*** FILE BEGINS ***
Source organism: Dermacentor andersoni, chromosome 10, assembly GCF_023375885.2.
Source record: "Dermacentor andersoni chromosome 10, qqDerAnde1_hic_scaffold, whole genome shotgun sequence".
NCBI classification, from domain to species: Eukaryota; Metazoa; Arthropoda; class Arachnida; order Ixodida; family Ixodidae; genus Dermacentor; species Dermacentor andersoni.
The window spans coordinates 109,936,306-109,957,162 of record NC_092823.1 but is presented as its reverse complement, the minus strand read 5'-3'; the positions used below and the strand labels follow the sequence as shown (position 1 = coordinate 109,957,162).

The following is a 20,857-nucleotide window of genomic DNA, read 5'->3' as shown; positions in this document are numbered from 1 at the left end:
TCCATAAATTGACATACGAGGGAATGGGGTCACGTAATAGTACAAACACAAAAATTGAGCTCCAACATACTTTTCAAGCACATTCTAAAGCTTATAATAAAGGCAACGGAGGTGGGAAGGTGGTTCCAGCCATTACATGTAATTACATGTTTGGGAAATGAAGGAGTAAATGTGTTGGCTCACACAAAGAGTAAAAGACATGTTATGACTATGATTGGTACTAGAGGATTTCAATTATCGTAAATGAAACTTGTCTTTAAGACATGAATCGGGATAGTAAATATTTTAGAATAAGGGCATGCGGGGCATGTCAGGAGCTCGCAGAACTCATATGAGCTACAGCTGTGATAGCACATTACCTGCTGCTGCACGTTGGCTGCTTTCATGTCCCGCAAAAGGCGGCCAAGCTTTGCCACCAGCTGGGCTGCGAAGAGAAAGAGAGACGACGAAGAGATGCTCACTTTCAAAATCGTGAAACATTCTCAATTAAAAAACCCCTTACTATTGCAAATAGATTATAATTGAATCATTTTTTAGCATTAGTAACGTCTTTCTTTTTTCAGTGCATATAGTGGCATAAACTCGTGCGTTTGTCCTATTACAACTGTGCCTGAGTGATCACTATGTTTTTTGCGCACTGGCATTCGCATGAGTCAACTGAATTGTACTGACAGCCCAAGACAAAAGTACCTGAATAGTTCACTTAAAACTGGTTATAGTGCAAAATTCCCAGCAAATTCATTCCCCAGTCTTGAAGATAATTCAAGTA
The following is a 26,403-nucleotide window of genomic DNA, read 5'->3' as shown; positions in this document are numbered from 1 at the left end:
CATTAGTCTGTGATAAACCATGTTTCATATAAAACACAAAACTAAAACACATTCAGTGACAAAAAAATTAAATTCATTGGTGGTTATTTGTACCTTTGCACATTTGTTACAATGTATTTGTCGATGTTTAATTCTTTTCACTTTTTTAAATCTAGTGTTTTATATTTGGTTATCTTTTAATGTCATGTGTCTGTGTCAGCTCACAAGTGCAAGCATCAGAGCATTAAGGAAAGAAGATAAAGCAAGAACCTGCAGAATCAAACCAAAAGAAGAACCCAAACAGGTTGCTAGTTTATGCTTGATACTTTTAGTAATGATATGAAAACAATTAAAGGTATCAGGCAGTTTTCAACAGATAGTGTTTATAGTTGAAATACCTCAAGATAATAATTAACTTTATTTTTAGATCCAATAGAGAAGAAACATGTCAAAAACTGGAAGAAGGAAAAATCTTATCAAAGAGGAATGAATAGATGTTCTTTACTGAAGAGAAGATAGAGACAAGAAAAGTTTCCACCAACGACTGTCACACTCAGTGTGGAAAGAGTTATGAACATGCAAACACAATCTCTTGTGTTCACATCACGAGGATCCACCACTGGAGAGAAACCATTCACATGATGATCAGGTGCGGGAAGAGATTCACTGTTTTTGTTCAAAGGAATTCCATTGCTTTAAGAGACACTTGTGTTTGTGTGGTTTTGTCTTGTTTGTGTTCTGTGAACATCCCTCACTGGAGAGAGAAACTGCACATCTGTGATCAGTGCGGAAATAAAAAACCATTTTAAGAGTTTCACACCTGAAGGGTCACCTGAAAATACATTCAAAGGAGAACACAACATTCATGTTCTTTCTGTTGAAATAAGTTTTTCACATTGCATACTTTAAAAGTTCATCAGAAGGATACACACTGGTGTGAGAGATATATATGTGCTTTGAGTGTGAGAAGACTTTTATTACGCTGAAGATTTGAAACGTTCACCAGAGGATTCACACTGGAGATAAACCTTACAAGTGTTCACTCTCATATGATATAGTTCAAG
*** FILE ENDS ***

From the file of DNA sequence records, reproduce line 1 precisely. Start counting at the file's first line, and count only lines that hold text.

Source organism: Dermacentor andersoni, chromosome 10, assembly GCF_023375885.2.